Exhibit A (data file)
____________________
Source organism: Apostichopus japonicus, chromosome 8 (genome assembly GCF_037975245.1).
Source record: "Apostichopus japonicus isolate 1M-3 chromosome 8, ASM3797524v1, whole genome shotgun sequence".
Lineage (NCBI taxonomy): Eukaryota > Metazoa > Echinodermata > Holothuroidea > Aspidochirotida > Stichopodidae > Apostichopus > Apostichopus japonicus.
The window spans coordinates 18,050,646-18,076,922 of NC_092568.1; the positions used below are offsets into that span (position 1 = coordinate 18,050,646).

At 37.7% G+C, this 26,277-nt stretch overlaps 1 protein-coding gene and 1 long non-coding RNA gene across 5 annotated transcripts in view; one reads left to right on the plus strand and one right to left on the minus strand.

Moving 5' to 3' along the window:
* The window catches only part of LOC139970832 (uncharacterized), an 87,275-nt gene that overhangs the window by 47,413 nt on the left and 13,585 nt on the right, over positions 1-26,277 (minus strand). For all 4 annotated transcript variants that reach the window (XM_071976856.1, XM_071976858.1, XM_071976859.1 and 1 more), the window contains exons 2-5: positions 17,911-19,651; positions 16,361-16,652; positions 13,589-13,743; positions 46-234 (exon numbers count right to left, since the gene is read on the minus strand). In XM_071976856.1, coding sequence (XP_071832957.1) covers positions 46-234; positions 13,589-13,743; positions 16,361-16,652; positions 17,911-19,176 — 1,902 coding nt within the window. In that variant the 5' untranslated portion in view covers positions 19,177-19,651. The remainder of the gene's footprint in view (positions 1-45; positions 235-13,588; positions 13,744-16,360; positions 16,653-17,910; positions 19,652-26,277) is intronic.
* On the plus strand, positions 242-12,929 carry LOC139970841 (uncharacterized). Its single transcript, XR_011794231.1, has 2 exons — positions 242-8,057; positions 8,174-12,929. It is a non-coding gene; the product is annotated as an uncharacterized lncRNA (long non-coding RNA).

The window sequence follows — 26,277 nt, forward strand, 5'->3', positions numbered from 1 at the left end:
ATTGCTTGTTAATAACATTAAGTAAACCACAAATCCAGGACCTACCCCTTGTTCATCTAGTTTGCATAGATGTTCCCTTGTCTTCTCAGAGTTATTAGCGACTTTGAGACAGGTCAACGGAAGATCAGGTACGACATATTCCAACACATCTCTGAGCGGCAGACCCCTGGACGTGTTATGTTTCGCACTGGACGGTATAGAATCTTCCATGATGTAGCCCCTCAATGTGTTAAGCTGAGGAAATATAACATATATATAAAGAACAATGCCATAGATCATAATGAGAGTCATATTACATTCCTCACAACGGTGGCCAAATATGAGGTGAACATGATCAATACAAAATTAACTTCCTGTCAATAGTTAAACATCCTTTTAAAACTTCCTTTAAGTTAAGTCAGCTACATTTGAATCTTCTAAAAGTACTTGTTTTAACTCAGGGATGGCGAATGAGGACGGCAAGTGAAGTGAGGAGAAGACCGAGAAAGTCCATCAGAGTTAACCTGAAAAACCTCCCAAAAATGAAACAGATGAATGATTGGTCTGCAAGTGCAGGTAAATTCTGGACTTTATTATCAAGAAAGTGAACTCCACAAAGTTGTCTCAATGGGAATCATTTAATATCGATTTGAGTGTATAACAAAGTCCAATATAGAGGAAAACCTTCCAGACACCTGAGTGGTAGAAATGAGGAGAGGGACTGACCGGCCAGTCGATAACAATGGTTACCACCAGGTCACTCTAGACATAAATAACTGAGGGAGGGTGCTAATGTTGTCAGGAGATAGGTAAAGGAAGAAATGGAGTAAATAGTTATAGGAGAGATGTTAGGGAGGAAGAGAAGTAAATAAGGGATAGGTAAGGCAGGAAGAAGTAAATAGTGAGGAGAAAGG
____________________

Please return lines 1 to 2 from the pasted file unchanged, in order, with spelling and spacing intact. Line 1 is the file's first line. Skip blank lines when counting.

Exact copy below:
Source organism: Apostichopus japonicus, chromosome 8 (genome assembly GCF_037975245.1).
Source record: "Apostichopus japonicus isolate 1M-3 chromosome 8, ASM3797524v1, whole genome shotgun sequence".